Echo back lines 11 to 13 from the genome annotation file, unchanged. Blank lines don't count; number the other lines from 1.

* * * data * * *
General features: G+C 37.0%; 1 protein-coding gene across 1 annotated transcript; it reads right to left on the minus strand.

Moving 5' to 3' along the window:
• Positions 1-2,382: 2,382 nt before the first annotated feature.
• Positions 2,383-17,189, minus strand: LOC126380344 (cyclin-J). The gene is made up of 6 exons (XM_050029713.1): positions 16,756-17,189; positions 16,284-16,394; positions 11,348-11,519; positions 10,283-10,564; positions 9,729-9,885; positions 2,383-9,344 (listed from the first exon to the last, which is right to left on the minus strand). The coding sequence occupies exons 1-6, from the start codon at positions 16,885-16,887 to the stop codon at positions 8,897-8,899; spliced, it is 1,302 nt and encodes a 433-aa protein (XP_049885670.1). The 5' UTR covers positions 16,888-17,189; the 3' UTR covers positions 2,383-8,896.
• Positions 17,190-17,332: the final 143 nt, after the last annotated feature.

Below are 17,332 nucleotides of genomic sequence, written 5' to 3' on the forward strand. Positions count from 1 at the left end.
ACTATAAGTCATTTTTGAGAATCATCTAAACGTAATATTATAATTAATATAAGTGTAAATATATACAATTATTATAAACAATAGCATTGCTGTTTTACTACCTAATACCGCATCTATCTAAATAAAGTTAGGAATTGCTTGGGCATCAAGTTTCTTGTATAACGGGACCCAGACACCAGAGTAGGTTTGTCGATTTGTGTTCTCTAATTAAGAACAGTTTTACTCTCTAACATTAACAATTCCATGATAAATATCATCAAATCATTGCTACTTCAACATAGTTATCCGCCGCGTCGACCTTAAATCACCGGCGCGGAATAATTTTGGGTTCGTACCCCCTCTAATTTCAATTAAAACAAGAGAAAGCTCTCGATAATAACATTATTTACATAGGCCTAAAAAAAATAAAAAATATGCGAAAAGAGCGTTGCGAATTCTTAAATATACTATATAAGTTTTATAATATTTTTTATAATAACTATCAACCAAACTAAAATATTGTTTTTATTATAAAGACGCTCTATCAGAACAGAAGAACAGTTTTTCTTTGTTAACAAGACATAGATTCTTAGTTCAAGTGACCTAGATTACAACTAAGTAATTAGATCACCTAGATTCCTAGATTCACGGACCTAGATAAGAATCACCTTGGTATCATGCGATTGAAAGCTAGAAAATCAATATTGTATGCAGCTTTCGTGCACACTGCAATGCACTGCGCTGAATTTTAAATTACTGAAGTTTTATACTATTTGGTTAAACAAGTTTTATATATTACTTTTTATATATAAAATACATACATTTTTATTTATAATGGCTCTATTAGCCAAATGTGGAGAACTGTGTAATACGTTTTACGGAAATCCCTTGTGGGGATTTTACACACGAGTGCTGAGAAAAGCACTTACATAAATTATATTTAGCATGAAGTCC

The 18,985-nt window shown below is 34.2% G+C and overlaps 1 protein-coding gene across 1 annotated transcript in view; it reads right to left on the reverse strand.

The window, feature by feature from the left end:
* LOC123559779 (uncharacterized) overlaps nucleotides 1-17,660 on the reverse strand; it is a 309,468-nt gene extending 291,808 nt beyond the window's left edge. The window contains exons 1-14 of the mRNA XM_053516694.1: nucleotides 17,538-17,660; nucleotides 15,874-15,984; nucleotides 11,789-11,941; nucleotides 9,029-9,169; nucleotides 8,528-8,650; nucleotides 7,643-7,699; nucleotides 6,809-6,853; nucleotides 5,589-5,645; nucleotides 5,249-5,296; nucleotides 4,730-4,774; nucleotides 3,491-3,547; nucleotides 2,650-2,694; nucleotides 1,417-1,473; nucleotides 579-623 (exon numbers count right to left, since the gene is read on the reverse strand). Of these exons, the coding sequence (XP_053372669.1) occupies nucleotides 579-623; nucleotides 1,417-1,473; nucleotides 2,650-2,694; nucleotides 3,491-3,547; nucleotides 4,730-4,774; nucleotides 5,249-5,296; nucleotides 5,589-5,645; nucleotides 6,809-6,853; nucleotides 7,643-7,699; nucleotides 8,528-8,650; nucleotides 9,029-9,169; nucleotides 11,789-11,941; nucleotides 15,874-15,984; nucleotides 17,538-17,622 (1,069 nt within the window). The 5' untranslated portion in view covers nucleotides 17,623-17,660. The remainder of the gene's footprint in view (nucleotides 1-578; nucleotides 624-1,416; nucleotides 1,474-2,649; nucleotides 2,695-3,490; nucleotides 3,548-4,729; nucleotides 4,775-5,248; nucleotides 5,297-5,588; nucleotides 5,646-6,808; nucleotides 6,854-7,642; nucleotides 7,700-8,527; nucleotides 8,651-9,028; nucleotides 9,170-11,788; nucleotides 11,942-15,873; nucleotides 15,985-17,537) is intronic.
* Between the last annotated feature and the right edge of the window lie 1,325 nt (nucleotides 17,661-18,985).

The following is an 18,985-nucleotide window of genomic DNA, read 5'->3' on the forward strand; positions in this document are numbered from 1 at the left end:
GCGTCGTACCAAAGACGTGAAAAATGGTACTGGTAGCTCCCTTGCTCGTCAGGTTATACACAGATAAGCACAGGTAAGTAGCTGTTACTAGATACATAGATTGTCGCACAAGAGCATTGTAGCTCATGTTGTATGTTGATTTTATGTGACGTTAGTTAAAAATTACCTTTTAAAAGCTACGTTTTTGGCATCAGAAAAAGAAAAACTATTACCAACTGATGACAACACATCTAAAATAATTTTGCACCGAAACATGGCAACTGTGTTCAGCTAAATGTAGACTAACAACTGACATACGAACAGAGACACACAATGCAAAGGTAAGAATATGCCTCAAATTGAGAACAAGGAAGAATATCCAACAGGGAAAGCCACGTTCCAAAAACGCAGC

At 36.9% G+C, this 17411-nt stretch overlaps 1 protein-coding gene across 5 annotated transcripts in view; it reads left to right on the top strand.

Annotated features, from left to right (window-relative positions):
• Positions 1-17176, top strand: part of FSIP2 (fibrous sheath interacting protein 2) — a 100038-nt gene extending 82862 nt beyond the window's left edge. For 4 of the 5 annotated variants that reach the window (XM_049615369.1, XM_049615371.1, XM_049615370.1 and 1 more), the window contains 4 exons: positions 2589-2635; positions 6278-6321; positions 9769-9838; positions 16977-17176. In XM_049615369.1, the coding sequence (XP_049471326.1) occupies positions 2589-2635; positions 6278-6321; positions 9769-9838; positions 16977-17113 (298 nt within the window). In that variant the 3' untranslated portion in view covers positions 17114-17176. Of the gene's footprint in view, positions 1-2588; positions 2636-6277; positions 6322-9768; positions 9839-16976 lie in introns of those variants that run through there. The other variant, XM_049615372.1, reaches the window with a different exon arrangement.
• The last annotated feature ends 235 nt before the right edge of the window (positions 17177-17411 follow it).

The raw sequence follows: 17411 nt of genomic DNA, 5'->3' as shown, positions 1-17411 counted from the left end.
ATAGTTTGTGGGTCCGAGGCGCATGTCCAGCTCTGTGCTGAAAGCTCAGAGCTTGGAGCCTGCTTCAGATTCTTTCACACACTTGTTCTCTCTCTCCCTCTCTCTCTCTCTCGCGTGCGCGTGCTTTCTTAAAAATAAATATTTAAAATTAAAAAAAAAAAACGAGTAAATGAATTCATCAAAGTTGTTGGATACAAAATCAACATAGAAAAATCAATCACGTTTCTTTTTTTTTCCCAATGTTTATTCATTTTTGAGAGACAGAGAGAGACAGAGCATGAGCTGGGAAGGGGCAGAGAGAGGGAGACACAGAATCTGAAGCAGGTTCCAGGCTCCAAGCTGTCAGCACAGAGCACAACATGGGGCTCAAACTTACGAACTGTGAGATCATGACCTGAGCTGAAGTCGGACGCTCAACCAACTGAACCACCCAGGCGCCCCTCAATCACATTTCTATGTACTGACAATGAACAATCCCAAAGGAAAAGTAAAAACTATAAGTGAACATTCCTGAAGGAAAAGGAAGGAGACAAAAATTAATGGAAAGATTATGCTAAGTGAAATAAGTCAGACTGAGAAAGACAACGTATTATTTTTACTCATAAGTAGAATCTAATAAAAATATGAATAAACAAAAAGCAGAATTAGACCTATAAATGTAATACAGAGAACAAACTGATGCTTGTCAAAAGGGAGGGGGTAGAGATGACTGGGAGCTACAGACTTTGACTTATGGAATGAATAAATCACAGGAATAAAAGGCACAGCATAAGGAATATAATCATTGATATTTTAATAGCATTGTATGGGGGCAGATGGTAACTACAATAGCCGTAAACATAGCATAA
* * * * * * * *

* Between the last annotated feature and the right edge of the window lie 1,325 nt (nucleotides 17,661-18,985).

The following is an 18,985-nucleotide window of genomic DNA, read 5'->3' on the forward strand; positions in this document are numbered from 1 at the left end:
GCGTCGTACCAAAGACGTGAAAAATGGTACTGGTAGCTCCCTTGCTCGTCAGGTTATACACAGATAAGCACAGGTAAGTAGCTGTTACTAGATACATAGATTGTCGCACAAGAGCATTGTAGCTCATGTTGTATGTTGATTTTATGTGACGTTAGTTAAAAATTACCTTTTAAAAGCTACGTTTTTGGCATCAGAAAAAGAAAAACTATTACCAACTGATGACAACACATCTAAAATAATTTTGCACCGAAACATGGCAACTGTGTTCAGCTAAATGTAGACTAACAACTGACATACGAACAGAGACACACAATGCAAAGGTAAGAATATGCCTCAAATTGAGAACAAGGAAGAATATCCAACAGGGAAAGCCACGTTCCAAAAACGCAGC